4 Low-Cost Ways to Find and Secure Your Luggage

Luggage lock

Photo from Amazon

With something like twenty million bags lost by airlines each year, and a huge-but-unknown number damaged or stolen from, keeping your luggage safe and in your possession can be a major concern when you travel.

There are plenty of expensive ways to secure your suitcases and track down your missing backpack, but who wants to spend a fortune on gear when that money could be better spent on fruity cocktails beside the pool?

These four solutions will help get you and your bags to the same place in one piece, and they all cost under twenty bucks. Even the most cash-strapped traveler can afford that, right?

HomingPIN Tags

If you don't want to spring for a high-end luggage tracker, there's a much lower-cost alternative from HomingPIN. For $10-$20, you'll receive a pack of luggage loops, tags and stickers of various sizes for attaching to phones, cameras, suitcases and more. A one-year subscription to the tracking service is included – after that, it's $8/year.

After registering your contact details on the site, plus noting basic information about the size, type and color of your bags, you travel as normal. The tags are integrated with lost-luggage services at every airport, meaning if your suitcase disappears in transit, carriers and ground handlers have all the information they need to track you down and get your bag back to you.

If your luggage or other valuables are lost outside the airport, anybody who finds them can visit the website. They enter the unique code on the tag or sticker, along with a message and their contact information, and the site sends an email and SMS to alert you of the find.

Because the company handles the communication, your personal information isn't disclosed to strangers unless you want it to be. It's a cheap, simple way to find your missing gear, and help avoid a miserable vacation experience.

TSA-Compliant Locks

One of the most common luggage security options, a small lock helps keep undesirables out of your bags. Some suitcases have them built-in, but for those that don't, there are a couple of things to look out for.

First off, look for combination locks rather than padlocks. It's too easy to lose tiny padlock keys when you're traveling, and the last thing you want to do is arrive at your destination only to find your luggage key is several time zones away. Three digit locks are common, but if you're worried they're too easy to guess, four digit models are also available.

Secondly, ensure they're TSA-compliant. All this means is they can be unlocked by a master key held by Transportation Security Administration officials. This is vastly-preferable to them breaking the lock or hacking it off with bolt cutters, either of which they're more than happy to do when inspecting your bag's contents.

Depending on exactly how you'll be attaching it to your bag, you can get standard locks with a U-shaped metal shackle, or with longer, flexible cables that may be easier to loop through zippers. Either way, look for strong, metal locks, in bright colors to aid identification on the baggage belt.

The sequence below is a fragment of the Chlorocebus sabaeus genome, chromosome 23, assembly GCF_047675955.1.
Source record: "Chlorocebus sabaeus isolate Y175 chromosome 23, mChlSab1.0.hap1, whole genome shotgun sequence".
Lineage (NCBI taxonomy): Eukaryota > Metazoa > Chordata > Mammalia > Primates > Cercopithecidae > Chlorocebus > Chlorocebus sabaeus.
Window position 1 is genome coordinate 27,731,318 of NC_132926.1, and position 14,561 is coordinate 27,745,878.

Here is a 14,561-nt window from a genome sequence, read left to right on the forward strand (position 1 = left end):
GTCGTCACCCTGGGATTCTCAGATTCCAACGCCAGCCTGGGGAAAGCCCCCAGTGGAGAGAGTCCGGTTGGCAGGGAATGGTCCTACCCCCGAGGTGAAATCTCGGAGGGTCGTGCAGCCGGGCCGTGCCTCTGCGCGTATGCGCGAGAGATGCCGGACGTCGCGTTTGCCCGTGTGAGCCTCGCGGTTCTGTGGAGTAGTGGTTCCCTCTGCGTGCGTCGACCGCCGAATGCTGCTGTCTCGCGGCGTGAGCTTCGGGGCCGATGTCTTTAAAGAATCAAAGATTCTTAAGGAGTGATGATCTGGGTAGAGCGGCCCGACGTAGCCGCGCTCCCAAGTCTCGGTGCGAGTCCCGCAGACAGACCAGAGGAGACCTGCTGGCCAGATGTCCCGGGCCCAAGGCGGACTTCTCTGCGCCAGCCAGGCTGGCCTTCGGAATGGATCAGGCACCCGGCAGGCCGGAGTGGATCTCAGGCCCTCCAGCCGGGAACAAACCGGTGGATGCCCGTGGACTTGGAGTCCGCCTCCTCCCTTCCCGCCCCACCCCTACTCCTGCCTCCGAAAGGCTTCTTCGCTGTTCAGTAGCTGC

This is one you can buy from Amazon, but no matter which you buy, don't pay more than $10-15 for it.

Cable Ties

If you don't have any luggage locks, cable ties will serve the same purpose in a pinch. If your luggage has lockable zips (two zip pulls, with small loops at the base of each), just thread the largest cable tie that fits through the loops, and pull tight.

For zip pulls that don't have the dedicated loops, thread the cable tie through the holes at the top of each zip instead. It's not quite as secure since the zips can still be pulled apart to create a small hole, but it's enough of an inconvenience to send many would-be thieves looking for an easier target.

Unless you know you'll have access to a cutting implement, you'll need to plan how to get into your luggage at your destination. Since scissors, blades and even nail files may get confiscated by the TSA if kept in your carry-on, it may be worth storing whatever you're planning to cut the cable ties within an unlocked pocket of your checked bag.

Oh, and don't forget to keep a few spares in your bag for your return trip!

Buy from Amazon – you'll likely pay under five bucks for a bag of 100.

Luggage Wrapping Services

If you're worried about people cutting the fabric, forcing the zipper or tampering with the lock to get stuff out of (or put things into) your bag, consider a luggage wrapping service. Vendors offer this option in many major US and international airports, typically using a machine to encase backpacks and suitcases in many layers of transparent plastic film.

There's also some limited protection that comes with all that plastic – your gear will still get damaged when the baggage handler drops or crushes it, but minor scratches, spills, and rain will only affect the wrapping, not the valuable contents.

While it won't prevent a determined thief from getting into your luggage, it'll be clearly obvious as soon as the bag comes off the carousel that something is amiss, and the issue can be dealt with then and there. Like most other approaches to luggage safety, it's an incentive for criminals to move onto the next bag, rather than foolproof protection from those truly determined to get inside.

Be aware that like any other security measure, the TSA will have no problem cutting the plastic off if they want to inspect your bag. Some US companies, like SecureWrap, will re-wrap free of charge if that happens.

Unsurprisingly, the wrapping is single-use only, so you'll need to pay for it each time you want to use it. Fees average around $15, depending on the size of the bag.